Cation-Pi interactions as short range molecular staples
This is a more technical post, but may be of interest to those working in biophysics
I have a preconceived notion of the relative strengths of non-bonded inter-atomic interactions. In my mind, electrostatics trumps all - an idea (as far as I can tell, anyway) shared by many. Charge-charge interactions are long range and strong. They drive the formation of well defined interactions in folded proteins through salt bridges and in disordered proteins via more nebulous electrostatically driven conformational preference. Cation-pi interactions, on the other hand - I had thought - were shorter range geometrically constrained interactions of intermediate strength which can be important but ultimately are orders of magnitude weaker than electrostatic interactions.
As it turns out, not so!
In this  recent paper, Kim et al. demonstrate that two like-charged polymers (poly-cations) can undergo phase separation through complex coacervation, where the driving force for this phase separation is many cation-pi interactions. In other words, multivalent cation-pi interactions are strong enough to overcome the electrostatic repulsion of these two liked-charged polymers. From an enthalpy-entropy standpoint this has a whole bunch of really interesting implications that I won't go into, but the take away is that cation-pi interactions are actually pretty strong!
From an evolutionary perspective this actually makes sense - the polymers in question are mimics of proteins secreted by sessile sea creatures (e.g. muscles, scallops etc.) and are basically a super-strong adhesive glue that helps attach the creature's shell to rocks in the ocean. Clearly this natural glue has to be water-proof (given sea creatures live in the sea), but must also be able to withstand wild fluctuations in environment (tides mean that these shells are in both dry and wet environments) as well as be resistant to the ocean's high salinity. Electrostatics are always going to be sensitive to the impact of salt, and while cation-pi interactions are too, the results from this paper would suggest they're far less sensitive than a more conventional electrostatic interaction would be.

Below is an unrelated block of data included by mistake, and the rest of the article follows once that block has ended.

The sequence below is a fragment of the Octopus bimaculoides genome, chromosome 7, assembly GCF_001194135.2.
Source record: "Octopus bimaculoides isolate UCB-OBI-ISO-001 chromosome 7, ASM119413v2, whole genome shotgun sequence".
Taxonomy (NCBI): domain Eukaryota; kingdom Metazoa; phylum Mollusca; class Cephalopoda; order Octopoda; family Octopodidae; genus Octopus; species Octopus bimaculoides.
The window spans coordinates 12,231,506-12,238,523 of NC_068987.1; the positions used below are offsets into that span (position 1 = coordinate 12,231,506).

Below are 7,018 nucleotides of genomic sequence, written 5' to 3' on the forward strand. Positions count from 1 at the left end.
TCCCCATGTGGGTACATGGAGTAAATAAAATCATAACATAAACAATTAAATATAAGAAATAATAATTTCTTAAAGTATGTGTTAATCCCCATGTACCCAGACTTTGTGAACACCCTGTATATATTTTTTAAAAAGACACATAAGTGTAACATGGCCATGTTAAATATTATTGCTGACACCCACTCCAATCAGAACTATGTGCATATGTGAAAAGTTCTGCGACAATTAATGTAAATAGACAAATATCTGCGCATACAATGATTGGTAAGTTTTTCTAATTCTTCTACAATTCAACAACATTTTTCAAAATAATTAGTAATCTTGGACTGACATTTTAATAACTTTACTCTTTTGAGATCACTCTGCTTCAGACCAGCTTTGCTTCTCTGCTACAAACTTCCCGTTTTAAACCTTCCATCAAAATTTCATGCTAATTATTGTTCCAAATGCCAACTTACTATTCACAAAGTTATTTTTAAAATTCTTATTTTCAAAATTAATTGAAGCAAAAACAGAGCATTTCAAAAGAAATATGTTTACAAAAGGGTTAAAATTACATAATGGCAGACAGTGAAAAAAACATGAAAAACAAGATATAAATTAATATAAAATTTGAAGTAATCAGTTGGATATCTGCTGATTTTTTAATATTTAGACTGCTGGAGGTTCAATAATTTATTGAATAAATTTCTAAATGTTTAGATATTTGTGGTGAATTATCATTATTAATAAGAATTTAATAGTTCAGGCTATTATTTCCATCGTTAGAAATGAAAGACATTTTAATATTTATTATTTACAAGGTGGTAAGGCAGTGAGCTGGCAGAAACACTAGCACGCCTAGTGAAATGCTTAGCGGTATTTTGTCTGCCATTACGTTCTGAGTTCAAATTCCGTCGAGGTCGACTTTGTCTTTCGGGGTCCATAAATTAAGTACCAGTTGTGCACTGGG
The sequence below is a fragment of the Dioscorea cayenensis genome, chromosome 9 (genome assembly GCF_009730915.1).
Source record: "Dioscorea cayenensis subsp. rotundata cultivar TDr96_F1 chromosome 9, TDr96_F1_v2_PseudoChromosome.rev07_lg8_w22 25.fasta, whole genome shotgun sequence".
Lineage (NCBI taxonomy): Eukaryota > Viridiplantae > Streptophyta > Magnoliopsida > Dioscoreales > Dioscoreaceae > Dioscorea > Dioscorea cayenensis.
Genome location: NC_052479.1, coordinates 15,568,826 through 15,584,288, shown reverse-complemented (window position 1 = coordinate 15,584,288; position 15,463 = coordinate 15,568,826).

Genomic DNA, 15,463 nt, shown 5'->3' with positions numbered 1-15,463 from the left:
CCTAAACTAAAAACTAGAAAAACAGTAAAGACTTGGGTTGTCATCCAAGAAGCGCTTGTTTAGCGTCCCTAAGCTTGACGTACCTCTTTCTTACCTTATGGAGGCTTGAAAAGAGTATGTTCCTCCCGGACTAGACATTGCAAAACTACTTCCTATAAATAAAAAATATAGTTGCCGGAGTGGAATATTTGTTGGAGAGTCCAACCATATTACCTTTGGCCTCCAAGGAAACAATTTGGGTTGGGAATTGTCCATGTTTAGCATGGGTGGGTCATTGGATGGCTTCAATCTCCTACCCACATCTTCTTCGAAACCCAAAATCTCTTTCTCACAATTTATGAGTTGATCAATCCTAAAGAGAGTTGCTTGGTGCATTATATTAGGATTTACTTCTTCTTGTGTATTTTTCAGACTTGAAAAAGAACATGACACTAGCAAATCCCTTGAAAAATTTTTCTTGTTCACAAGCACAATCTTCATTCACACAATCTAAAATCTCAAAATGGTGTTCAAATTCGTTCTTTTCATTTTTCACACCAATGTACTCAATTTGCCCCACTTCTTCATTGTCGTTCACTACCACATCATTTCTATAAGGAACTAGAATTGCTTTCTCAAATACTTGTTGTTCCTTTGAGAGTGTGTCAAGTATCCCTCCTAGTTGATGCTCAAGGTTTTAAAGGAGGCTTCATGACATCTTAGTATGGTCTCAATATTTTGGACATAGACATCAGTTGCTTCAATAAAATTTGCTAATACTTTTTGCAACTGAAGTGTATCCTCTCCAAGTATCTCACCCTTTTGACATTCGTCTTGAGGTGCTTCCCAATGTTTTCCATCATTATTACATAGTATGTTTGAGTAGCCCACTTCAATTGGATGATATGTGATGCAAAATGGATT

While further work remains to be done, there's lots of evidence that aromatic residues play a critical roll in driving liquid-liquid phase separation of disordered proteins through cation-pi interactions. Clearly this has implications for physics-based modeling (notably for fixed charged models which will often underestimate this interaction strength) as well as a more general theoretical description of the driving forces for phase separation.
We featured this paper in the March issue of the IDP State Letter, a monthly newsletter I help set up about a year ago. Organized through the Biophysical Society's IDP subgroup, the IDP State Letter highlights interesting research in the field of Intrinsically Disordered Proteins. If this sounds like something you'd be interested in, please think about signing up!
 Complexation and coacervation of like-charged polyelectrolytes inspired by mussels
Kim S, Huang J, Lee Y, Dutta S, Yoo HY, Jung YM, Jho Y, Zeng H, Hwang DS
Proc. Natl. Acad. Sci. U. S. A. 113, E847–53 (2016).